Science Research Students Find Freedom in Directing Their Own Learning

The new science research class allows individual creativeness to foster through the exploration of science fair projects


Saryu Vatte

During the seventh period, HSR students plan their next science project.

For years, science fair projects were required in all honors science classes. The requirement was taken out of all classes and this year, it was made into one class: Honors Science Research (HSR). The class is an elective science course and is offered to students of all grades who are interested in furthering their interest in experimenting with science. 

“It’s a chance to study something you’re interested in rather than something that ties directly to content,” HSR teacher Crystal Cooper said. “I really like when students do science fair projects. I think it’s a great stepping stone for premising what science really is and how it works.” 

Cooper wanted to make sure that even though science projects are not required anymore in the honors classes, students still had a chance to show their knowledge and get credit for their achievements. 

“A few years ago, I went to the International Science Fair with one of my students who qualified and at the International Science Fair; there’s about 82 different countries. They give away millions of dollars in scholarships and funding. It was really inspiring to see what they could do with what they were doing in class,” Cooper said. 

Junior Shunta Morizuka enjoys planning out the basics for his project whether it be researching background information or preparing materials. 

“Honors Science Research is a class to just have fun with science and learn about how to do science: how to do experiments, set-up and make analysis after,” Morizuka said. 

First semester is focused on designing and experimenting a research project similar to a science fair project. Students get to learn how to identify variables and control an experiment. The first semester is mostly  independent work as students get to choose their own project and complete it on their own. Second semester is where students get to go to the science fair and compete. 

“The projects that we have right now are about engineering where we are building a satellite, biology experiments where we look at toxicity in plants and microbiology where we look at different interactions within the body and different chemicals,” Cooper said. “I think these experiments and being able to spend quality time in class getting help has really helped them push the boundaries and understand [science] better.”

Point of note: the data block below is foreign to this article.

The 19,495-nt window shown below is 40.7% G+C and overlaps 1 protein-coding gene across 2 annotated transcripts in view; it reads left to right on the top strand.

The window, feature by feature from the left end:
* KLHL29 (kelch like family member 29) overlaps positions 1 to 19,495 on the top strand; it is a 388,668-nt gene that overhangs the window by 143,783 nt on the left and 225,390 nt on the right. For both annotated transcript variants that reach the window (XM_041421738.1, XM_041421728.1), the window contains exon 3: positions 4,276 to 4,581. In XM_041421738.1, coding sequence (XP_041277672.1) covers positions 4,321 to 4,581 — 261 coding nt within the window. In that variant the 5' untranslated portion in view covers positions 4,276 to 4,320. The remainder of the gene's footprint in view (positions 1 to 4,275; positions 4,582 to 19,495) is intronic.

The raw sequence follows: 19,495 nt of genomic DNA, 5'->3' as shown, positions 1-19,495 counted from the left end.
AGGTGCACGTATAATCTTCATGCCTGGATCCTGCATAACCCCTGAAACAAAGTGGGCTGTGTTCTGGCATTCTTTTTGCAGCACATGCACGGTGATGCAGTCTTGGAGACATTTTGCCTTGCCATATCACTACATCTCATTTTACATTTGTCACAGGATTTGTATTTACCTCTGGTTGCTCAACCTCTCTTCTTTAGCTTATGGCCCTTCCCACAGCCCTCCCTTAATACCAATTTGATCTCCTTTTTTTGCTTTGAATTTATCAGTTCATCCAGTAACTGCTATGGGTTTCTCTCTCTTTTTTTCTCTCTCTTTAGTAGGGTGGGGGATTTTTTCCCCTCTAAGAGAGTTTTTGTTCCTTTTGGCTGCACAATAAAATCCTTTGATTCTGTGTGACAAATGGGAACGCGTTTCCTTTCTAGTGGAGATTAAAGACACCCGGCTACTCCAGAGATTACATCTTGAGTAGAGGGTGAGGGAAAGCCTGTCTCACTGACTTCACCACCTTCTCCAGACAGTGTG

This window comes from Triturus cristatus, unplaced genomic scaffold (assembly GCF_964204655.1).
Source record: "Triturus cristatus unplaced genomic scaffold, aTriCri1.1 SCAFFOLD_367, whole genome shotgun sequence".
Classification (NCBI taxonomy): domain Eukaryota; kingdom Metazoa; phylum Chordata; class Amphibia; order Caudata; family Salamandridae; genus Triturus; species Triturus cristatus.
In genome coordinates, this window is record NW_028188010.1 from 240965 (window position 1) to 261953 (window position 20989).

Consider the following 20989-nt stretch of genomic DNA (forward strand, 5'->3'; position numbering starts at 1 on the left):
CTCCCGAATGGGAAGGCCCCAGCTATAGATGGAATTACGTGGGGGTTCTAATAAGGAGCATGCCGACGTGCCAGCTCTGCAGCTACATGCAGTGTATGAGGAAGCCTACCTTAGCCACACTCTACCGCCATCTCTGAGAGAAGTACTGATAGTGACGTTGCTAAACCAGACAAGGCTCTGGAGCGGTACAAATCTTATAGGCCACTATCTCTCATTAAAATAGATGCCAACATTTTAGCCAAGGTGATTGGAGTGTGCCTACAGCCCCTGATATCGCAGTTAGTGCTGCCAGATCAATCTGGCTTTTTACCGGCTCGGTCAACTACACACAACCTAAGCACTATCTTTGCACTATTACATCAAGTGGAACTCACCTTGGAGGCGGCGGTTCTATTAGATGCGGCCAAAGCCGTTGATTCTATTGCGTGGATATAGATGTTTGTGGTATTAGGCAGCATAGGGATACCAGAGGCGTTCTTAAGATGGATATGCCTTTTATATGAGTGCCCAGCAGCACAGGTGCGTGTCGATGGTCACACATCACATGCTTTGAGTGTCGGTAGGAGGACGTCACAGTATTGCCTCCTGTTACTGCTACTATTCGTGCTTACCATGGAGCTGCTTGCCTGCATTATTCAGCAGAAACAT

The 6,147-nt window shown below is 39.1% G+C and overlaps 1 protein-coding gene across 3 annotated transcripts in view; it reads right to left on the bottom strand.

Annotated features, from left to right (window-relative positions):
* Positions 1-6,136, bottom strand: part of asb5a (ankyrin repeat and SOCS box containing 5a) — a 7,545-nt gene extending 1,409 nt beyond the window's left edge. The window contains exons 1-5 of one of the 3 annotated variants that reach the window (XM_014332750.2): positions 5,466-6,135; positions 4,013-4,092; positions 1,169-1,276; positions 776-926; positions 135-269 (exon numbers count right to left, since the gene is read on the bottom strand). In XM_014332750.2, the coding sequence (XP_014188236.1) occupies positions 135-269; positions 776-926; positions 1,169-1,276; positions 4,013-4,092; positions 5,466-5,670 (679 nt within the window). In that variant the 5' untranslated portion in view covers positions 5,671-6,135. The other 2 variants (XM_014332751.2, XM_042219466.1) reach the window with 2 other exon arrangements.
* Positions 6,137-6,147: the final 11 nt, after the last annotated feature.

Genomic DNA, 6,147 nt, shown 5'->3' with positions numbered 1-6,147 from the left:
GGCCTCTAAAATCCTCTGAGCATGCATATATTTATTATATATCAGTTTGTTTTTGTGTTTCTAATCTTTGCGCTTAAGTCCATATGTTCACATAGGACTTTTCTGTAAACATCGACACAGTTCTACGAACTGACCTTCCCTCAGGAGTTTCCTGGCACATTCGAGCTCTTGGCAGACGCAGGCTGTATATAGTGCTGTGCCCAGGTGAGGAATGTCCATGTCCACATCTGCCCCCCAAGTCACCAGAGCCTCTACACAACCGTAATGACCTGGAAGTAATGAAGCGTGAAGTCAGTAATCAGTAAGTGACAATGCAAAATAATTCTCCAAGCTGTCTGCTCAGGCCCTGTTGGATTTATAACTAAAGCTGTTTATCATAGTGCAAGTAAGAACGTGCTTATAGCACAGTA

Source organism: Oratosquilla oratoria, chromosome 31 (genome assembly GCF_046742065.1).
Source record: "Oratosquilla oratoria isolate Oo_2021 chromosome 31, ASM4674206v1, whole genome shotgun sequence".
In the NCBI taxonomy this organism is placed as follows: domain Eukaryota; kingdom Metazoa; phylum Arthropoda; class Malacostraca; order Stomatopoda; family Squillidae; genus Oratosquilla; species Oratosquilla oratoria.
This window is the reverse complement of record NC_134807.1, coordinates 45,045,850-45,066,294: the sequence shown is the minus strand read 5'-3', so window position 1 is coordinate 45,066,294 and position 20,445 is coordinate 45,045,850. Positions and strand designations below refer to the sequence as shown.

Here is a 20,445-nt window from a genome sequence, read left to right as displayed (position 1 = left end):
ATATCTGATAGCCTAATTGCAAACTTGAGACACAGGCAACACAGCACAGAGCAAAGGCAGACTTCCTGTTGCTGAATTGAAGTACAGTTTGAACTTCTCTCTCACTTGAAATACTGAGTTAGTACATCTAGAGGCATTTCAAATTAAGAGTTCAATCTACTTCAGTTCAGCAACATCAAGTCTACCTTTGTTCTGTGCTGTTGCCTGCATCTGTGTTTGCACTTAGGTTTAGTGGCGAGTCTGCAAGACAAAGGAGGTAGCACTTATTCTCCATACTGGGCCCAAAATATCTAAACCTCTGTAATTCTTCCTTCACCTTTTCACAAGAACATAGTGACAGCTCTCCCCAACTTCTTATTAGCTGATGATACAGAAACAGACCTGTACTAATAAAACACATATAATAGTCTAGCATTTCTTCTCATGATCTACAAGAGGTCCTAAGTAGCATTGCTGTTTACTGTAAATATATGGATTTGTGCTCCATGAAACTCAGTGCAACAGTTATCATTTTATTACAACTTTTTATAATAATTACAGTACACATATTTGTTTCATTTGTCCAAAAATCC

HSR students work together to plan their next upcoming project. (Saryu Vatte)

Senior Albert Hoang joined the class after seeing the class listed under courses when registering for classes and after asking his brother for advice. Hoang has always had a passion for science and wishes to further his knowledge after graduating. For his HSR project, Hoang is researching Alzheimer’s disease.  

“It’s very free and independent. Initially, I was very scared because I’m not really good at science research. I wanted to develop experience so I can get good at doing research in universities and colleges,” Hoang said. 

HSR is a weighted honors course and it is open to any student who has already met the science requirements: living earth, chemistry and physics. 

“I think it’s definitely more student-led. In that class, a teacher is just a mentor and a facilitator, getting them to the right resources: Where could we find more information? How can we expand on this topic?” Cooper said. 

Junior Risha Bhat enjoys the preliminary research assignment the most in this class because of all the possibilities it opens up for her project. 

“You must have self motivation to succeed in this class because you are in charge of completing and designing your own unique project. You largely direct your own learning. This means that you get more freedom to do what you want, but you also require a greater amount of self motivation in order to succeed. Don’t be afraid to ask Ms. Cooper for help if you need it, because she is really knowledgeable and helpful, ” Bhat said. 

Currently, the HSR class is only during seventh period and Cooper is looking forward to expanding the class more next year.

“I would recommend stopping by and asking me. I’m happy to explain [the class] to anybody. Also, ask the students that are already in it about what their experience is like. Students that are enrolled now are surprised at how much freedom they get and they really enjoy the class,” Cooper said.